I’ve had numerous calls since then telling me how fortunate we were to have left when we did. Yes, from some of those same folks who ridiculed and chastised us before the move. Huh.
The feedback we got from people still in Houston was that even just to walk outside, you could smell the horrible odor of mold.
I don’t think either my daughter or I could have handled living in such a mold-stricken environment.
So here we are in Colorado. It’s so much easier for us to find a place to live here, and yet, mold does happen.
We hunkered down at a hotel to start the school year and wait for our apartment to become available.
One night I got an interesting call at the hotel letting me know that the complex was engaging in an emergency water shut-off to the building that housed our apartment.
Needless to say, we arrived to an apartment with visible water damage and were not able to move in. Minus Hurricane Harvey, I think I would have strongly second-guessed our move by this point, but the calls of encouragement that we left just in time continued to boost our morale.
It goes without saying, I hope, that we did not move across the country to move into a unit with water damage, and we actually later learned that several residents of the complex were being housed in a nearby hotel for guess what issue? Mold.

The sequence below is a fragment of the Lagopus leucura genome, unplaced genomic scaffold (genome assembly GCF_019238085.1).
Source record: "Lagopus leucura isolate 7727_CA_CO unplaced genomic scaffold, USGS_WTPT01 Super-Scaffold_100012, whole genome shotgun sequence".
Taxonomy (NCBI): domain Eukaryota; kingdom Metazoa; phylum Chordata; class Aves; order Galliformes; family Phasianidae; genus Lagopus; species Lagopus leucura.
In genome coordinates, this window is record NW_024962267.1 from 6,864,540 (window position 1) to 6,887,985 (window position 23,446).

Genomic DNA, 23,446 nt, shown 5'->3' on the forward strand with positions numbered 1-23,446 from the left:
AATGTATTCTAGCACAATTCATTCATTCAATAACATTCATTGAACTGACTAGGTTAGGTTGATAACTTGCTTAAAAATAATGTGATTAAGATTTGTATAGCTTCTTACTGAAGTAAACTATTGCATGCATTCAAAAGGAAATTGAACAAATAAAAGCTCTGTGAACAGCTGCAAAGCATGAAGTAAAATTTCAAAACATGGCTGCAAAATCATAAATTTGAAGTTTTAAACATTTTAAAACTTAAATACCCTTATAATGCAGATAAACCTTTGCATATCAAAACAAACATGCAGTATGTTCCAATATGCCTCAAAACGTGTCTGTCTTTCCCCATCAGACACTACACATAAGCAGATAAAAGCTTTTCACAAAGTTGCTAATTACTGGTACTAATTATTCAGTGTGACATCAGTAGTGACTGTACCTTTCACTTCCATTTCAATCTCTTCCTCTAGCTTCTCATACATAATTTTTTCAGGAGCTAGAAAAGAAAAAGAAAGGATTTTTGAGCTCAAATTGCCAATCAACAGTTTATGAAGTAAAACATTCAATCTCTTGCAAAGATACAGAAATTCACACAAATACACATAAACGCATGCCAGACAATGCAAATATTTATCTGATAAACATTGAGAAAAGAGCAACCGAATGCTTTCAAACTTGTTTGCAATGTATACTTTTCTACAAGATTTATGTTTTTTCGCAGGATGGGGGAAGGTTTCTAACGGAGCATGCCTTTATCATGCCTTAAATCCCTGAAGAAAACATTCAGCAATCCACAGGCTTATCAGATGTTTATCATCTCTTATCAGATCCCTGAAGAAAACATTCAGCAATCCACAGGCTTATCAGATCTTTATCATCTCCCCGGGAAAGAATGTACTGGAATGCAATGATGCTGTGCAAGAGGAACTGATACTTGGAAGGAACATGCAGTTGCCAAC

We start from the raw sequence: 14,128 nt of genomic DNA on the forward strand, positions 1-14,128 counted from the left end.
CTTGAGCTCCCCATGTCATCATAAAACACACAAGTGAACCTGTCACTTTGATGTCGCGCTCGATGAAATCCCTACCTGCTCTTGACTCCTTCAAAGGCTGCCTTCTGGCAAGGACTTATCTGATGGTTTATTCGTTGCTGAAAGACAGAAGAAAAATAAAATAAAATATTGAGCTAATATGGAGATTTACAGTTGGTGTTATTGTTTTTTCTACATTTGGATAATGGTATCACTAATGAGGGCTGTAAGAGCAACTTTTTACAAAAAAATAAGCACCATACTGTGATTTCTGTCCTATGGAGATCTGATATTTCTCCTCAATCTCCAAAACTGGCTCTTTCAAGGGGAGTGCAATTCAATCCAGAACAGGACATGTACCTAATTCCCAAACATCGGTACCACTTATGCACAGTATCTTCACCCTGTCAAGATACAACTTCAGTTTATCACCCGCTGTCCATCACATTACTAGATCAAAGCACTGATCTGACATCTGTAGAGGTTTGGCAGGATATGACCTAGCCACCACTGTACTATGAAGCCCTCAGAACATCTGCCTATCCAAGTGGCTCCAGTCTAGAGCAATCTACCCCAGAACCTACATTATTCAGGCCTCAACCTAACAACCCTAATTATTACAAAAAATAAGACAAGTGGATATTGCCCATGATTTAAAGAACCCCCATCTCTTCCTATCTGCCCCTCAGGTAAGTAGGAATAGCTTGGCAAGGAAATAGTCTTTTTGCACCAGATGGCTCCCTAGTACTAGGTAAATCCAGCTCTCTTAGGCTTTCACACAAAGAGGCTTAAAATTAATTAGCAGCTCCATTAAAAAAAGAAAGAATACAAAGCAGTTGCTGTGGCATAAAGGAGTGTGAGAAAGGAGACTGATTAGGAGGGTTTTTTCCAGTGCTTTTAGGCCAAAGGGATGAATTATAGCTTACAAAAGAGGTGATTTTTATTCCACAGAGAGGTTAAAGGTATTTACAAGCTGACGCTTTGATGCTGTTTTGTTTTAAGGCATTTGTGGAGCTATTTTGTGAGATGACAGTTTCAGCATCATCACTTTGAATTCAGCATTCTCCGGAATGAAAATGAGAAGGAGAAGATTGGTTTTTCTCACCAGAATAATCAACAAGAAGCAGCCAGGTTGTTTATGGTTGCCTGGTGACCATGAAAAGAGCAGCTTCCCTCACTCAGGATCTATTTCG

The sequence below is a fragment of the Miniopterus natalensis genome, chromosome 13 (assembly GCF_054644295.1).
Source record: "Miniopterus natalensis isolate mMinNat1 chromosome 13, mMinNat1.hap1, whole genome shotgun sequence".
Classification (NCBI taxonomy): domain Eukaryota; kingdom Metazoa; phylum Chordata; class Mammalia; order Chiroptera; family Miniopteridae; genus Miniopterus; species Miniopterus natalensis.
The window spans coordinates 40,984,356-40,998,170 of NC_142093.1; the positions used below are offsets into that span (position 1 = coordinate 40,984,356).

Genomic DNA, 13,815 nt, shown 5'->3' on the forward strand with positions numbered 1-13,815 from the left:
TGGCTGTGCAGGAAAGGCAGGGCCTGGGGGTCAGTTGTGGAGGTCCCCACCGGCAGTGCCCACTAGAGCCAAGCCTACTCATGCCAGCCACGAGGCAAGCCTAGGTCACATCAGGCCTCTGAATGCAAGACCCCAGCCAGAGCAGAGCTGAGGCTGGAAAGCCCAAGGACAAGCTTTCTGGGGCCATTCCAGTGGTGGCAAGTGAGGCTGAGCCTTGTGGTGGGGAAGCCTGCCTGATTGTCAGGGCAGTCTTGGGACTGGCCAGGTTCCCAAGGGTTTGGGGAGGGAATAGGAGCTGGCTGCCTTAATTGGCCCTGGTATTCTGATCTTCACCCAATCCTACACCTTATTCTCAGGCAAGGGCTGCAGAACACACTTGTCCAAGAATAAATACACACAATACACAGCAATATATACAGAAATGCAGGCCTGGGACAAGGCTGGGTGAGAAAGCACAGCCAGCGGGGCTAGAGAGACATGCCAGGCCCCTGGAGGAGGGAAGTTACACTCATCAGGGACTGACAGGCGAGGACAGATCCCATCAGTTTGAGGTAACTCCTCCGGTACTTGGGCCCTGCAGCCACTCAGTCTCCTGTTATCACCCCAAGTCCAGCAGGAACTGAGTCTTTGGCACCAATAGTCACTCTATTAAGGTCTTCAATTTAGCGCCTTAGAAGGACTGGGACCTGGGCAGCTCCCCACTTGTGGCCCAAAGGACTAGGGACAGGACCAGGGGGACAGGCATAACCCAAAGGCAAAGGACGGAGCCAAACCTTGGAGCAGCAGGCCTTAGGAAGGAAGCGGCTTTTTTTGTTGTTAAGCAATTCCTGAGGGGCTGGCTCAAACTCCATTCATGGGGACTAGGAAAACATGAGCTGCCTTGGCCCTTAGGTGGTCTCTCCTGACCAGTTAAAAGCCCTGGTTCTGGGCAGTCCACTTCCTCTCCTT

The Protection of Hypersensitivity
I think when we think about the hypersensitivity of folks with autism we think about meltdowns, but these sensitivities don’t just affect the moment. They impact your ability to find a place to live, your lifestyle, the activities that you choose, and even the people with whom you associate.
When, for example, 90% of all homes/residences available are out of your grasp because you’re so super-hypersensitive that you can’t live in them, it really changes your world.
I know I avoid potential harmful environments because of this sensitivity, but seriously, it discourages me, and more so, those around me.
Management of Hypersensitivity
As I mentioned above, I have suffered. Sometimes I suffered in the interest of keeping others happy. Total mistake!
So what do you do when you are this sensitive?
- Seek Medical Attention/Medicate
- Find the Perfect Environment
- Treat the Environment
- Leave the Environment
- Examine Your Relationships
- Let Go of Unhealthy, Discouraging Relationships
- Suffer (Yes, I listed this one twice – once for the hypersensitivity and once for the effort that goes into dealing with it!)
I see families frequently with these types of issues who have resigned themselves to just living how and where they are. In doing so, they really are choosing to suffer. I have to believe that they do not understand the difference of a different environment, diet, etc.